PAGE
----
Introducing the Walker Hotel Tribeca

The conversion of 396 Broadway to a hotel has been in the works for a long time now. Back in May of 2014, developer Bridgeton Holdings went before Community Board 1 with a liquor-license application that included a roof deck; it met with a resounding rejection, even when the company returned a month later and tried just for brunchtime rooftop liquor.

Judging from the note Bridgeton has posted in the area, it plans on operating the property, which will be called Walker Hotel—a name that makes sense, not only because the building fronts Walker, but because Bridgeton already has a Walker Hotel on W. 13th Street. The company had previously said it would have 171 relatively small rooms, with rates around $200. That and the renderings on Bridgeton’s site—two are below—might lead one to assume the clientele will be on the young side, rather than, say, business travelers or families.

While Bridgeton deserves credit for being upfront about its plans, the note is likely to exacerbate concerns rather than alleviate them: The hotel is seeking a 4 a.m. liquor license, and there will be a roof deck and, in the below-ground levels, “a DJ or amplified live music.” Moreover, according to the floor plans submitted in the past, the entrance to the hotel is on Walker (a side street) and the entrance to the ground-floor restaurant and subcellar bar is on Cortlandt Alley (less than a side street, with another hotspot restaurant, Au Cheval, opening right across the way). There’s no indication yet as to when CB1 will discuss the application; the next meeting of the Licensing Committee is probably January 9.

The note doesn’t mention the Blue Bottle café that has been set to open off the lobby, possibly because it won’t serve alcohol. I reached out to Bridgeton and Blue Bottle for confirmation, but I haven’t heard back. UPDATE: A staffer at another Blue Bottle café said this one is still on; they’re just waiting for construction to be completed.


  1. I believe CB1 NEVER approves 4:00 AM Liquor Licenses off the bat. The latest they will do is 2:00 AM. If others in the area already have 4:00 AM licenses they will consider a later time only after the business has been open at least a year and they have had NO complaints.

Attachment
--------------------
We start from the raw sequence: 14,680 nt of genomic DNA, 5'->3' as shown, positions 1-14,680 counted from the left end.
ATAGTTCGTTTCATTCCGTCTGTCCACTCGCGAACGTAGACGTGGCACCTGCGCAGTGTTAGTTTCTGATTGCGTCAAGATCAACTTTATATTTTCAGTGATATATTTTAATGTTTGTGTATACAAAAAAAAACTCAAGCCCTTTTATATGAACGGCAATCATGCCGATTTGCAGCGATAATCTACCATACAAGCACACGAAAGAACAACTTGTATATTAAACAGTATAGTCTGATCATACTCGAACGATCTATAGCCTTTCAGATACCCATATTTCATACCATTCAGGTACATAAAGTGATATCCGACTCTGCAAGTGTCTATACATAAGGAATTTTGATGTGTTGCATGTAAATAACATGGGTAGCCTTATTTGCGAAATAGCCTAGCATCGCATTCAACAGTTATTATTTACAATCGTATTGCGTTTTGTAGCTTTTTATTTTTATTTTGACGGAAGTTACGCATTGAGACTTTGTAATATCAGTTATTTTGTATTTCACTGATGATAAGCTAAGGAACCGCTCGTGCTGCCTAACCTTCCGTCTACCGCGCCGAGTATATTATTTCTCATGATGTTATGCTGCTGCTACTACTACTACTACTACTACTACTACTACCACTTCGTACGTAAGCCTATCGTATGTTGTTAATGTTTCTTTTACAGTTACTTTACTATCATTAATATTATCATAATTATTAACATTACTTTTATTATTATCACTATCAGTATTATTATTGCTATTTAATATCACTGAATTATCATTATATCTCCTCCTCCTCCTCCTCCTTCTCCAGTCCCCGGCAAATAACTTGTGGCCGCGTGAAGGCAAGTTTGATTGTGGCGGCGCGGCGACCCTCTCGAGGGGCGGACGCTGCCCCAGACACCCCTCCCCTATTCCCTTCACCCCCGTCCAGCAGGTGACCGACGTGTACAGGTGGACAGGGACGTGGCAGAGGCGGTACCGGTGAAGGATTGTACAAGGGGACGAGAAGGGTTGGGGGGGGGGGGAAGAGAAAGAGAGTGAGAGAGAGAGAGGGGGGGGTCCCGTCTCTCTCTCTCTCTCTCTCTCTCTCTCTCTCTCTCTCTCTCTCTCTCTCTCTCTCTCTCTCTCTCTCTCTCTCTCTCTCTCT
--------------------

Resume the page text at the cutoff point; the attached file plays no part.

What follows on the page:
• It’s rare, but CB1 has approved 4am liquor licenses in the past—including for Haus (W. Broadway and Canal) and Morimoto’s restaurant on Church. It tends to be more easily swayed when it thinks the surrounding area isn’t residential—something that gets harder and harder to claim about the northeast corner of Tribeca. I predict that CB1 will be fine with 4am for in-room alcohol (minibars, room service), but it’ll chafe at 4am for anywhere public.

      • Agreed. They will approve in room, but not the 4:00 AM. In the Financial District meetings I don’t believe we ever approved a 4:00 AM in the four years that liquor license approvals came before us, even if the immediate area was full of them (as on Stone Street). They had to earn it.

  2. The hotel itself seems a fine addition to the street (although that lobby looks painfully uncomfortable, what with those hard barstools etc….certainly does not encourage leisurely lingering).

    As for the nightlife side, that is a concern. We already have the drunken inanities all along Walker Street on weekends thanks to M1-5, not to mention drug dealers shopping and testing their wares in the doorways of the residential buildings.

    It if’s a mellow hotel lounge that’s one thing, but if it’s going to be more of a nightclub or rowdy bar crowd, that’s another. The problem is it’s impossible to tell in advance….

    (We finally left the East Village to escape the perpetual drunken vomitorium it has become; I hope this part of TriBeCa will not become a similar environment)